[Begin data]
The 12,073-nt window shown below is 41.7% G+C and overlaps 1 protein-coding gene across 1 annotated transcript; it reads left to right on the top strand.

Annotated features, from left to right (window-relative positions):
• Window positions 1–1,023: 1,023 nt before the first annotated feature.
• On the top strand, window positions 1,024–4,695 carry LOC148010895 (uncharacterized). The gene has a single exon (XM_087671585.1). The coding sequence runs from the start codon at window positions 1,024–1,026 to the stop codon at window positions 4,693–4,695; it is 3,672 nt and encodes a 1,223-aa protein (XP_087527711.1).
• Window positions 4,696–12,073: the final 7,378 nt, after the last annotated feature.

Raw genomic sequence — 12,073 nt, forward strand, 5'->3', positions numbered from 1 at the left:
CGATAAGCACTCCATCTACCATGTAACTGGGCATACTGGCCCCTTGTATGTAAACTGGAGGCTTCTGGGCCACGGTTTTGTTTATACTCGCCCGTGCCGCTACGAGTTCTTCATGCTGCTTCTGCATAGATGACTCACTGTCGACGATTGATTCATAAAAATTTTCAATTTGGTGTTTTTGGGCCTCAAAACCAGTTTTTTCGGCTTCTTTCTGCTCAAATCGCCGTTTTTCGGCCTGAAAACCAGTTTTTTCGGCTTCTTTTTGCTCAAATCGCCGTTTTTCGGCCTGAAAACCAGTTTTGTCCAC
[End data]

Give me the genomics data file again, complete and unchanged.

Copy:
The 12,073-nt window shown below is 41.7% G+C and overlaps 1 protein-coding gene across 1 annotated transcript; it reads left to right on the top strand.

Annotated features, from left to right (window-relative positions):
• Window positions 1–1,023: 1,023 nt before the first annotated feature.
• On the top strand, window positions 1,024–4,695 carry LOC148010895 (uncharacterized). The gene has a single exon (XM_087671585.1). The coding sequence runs from the start codon at window positions 1,024–1,026 to the stop codon at window positions 4,693–4,695; it is 3,672 nt and encodes a 1,223-aa protein (XP_087527711.1).
• Window positions 4,696–12,073: the final 7,378 nt, after the last annotated feature.

Raw genomic sequence — 12,073 nt, forward strand, 5'->3', positions numbered from 1 at the left:
CGATAAGCACTCCATCTACCATGTAACTGGGCATACTGGCCCCTTGTATGTAAACTGGAGGCTTCTGGGCCACGGTTTTGTTTATACTCGCCCGTGCCGCTACGAGTTCTTCATGCTGCTTCTGCATAGATGACTCACTGTCGACGATTGATTCATAAAAATTTTCAATTTGGTGTTTTTGGGCCTCAAAACCAGTTTTTTCGGCTTCTTTCTGCTCAAATCGCCGTTTTTCGGCCTGAAAACCAGTTTTTTCGGCTTCTTTTTGCTCAAATCGCCGTTTTTCGGCCTGAAAACCAGTTTTGTCCAC